Almost 62% of U.S. households have pets, and more than 161 million of these pets are cats and dogs.* Unfortunately, millions of pet owners have an allergy (allergic rhinitis) to their animals.
The proteins found in a pet's dander, skin flakes, saliva and urine can cause an allergic reaction or aggravate asthma symptoms in some people. Also, pet hair or fur can collect pollen, mold spores and other outdoor allergens.
An allergen is a normally harmless substance that triggers the immune system to overreact in people with allergies. This response can cause allergy symptoms such as sniffling, sneezing and itchiness and watery eyes.
Contrary to popular opinion, there are no truly “hypoallergenic breeds” of dogs or cats. Allergic dander in cats and dogs is not affected by length of hair or fur, nor by the amount of shedding.
Giving up a pet in order to prevent allergy symptoms isn’t always necessary. An allergist / immunologist has specialized training and experience to accurately diagnose your symptoms and develop a treatment plan to help you or your child manage allergy symptoms and potentially keep your furry friends.
*Source: American Pet Products Manufacturers Association 2009-2010 National Pet Owners Survey
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Pet allergy symptoms appear during or shortly after exposure to the animal. These symptoms may linger long after the animal is gone. This is because the dander remains in the air, on furniture or on your clothing.
If you experience the following symptoms after being near a dog or cat, you may have an allergy:
• Itchy, watery eyes
• Runny nose
If you are exposed to a pet on a long-term basis, you may have more chronic symptoms such as ongoing nasal congestion and not the sudden symptoms seen with short-term exposure, making it appear as if the pet is not causing you problems.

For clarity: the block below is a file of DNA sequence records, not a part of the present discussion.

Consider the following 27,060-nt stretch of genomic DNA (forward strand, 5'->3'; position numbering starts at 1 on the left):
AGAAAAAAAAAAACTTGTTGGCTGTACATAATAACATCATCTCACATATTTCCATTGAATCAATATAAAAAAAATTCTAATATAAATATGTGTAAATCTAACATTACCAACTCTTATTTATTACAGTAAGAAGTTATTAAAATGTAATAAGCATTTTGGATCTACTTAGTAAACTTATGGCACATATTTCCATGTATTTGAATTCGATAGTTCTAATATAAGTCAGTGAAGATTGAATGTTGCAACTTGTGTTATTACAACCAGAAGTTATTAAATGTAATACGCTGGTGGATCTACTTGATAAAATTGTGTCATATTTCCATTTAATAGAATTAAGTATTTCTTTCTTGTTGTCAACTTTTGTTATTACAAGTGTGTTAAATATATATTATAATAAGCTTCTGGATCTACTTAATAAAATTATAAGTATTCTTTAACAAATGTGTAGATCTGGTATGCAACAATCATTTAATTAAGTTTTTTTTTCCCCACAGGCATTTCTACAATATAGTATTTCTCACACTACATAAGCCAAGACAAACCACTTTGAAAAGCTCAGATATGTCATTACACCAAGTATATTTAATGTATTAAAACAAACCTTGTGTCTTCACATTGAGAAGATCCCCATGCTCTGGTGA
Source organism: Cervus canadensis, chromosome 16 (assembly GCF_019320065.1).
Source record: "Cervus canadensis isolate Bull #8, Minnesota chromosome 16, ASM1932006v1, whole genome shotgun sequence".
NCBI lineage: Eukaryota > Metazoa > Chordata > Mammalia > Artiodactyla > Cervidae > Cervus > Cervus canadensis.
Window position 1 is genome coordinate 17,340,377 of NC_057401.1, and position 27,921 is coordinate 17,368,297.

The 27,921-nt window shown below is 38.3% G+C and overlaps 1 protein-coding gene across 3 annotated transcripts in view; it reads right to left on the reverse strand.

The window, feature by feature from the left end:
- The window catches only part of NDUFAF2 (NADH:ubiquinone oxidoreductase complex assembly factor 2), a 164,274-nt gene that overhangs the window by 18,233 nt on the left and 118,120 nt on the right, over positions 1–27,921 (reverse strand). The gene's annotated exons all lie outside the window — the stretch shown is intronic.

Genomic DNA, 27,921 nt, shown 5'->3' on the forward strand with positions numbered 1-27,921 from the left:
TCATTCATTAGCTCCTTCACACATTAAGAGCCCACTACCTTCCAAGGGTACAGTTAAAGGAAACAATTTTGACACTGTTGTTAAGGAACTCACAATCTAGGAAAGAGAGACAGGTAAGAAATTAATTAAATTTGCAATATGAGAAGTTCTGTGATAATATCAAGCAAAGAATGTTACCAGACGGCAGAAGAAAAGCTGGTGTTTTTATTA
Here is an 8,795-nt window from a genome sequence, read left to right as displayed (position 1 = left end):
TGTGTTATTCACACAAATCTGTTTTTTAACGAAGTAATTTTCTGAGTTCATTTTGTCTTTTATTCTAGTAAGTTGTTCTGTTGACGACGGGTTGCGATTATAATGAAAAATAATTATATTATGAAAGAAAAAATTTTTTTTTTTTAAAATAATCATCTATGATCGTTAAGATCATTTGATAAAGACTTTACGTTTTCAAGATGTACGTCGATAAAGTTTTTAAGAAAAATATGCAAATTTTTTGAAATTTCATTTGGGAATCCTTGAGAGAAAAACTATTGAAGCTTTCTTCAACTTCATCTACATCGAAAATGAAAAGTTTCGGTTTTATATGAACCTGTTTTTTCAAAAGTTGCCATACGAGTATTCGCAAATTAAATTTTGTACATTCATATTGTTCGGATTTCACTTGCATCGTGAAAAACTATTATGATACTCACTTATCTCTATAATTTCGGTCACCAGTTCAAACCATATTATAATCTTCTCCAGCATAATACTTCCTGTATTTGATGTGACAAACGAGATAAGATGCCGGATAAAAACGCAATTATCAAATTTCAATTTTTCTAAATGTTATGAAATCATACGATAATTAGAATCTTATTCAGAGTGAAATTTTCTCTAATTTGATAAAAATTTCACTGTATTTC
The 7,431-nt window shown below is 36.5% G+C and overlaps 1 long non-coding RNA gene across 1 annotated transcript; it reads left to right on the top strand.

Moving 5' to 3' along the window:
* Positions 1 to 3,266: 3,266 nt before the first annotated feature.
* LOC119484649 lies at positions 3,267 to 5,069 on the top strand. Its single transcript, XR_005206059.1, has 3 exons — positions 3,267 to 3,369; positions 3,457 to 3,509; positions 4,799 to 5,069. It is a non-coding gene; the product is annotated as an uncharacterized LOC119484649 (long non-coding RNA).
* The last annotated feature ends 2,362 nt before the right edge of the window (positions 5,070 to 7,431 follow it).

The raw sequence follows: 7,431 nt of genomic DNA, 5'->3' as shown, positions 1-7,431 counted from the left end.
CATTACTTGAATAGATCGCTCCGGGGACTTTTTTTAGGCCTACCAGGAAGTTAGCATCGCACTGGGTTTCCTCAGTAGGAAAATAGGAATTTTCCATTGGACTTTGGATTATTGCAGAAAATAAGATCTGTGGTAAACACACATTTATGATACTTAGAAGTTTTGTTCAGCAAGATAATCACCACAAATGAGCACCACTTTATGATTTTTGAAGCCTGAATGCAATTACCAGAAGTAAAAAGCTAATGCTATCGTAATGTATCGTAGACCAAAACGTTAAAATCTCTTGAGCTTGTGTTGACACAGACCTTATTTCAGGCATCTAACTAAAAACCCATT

Additionally, contact with a pet may trigger skin allergy symptoms including itchy skin or raised, red patches (hives). Pets can also trigger asthma symptoms, causing wheezing, difficulty breathing or chest tightness.
You or your doctor may suspect you have a pet allergy, but allergy testing performed by an allergist / immunologist is the best method to diagnose exactly what you are allergic to and to develop a personalized plan to manage your symptoms.
The most effective way to manage pet and other allergic rhinitis symptoms is to avoid the allergen(s) causing the symptoms.
Antihistamines and other over-the-counter allergy medications may help relieve symptoms, but they are not ideal as a long-term treatment.
If you have a pet allergy, talk to your allergist / immunologist about the potential for allergy shots (immunotherapy). Allergy shots have a proven track record as an effective form of long-term treatment.
Other ways to minimize pet allergy symptoms include:
• Try not to hug and kiss pets if you are allergic to them.
• Keeping pets out of your bedroom can reduce allergy symptoms since you spend about eight hours every day in this room. So can keeping your pet off of upholstered furniture.
• Have someone who doesn't have allergies brush the pet regularly—outside, not indoors.
• Use a double or micro-filter bag in the vacuum to reduce the amount of pet allergen present in carpeting that leaks back into the room air.
• Use HEPA air cleaners, which can be a big help in removing unwanted allergenic particles from the air.
• Remove carpeting and rugs, which can trap pet dander and other allergens.
Keeping animals outside is only a temporary solution, since pet dander will eventually make its way indoors as it is carried on clothing.
When all else fails, it may be necessary to find a new home for the pet. Then it may take six months or more after the pet is gone to completely get rid of the dander.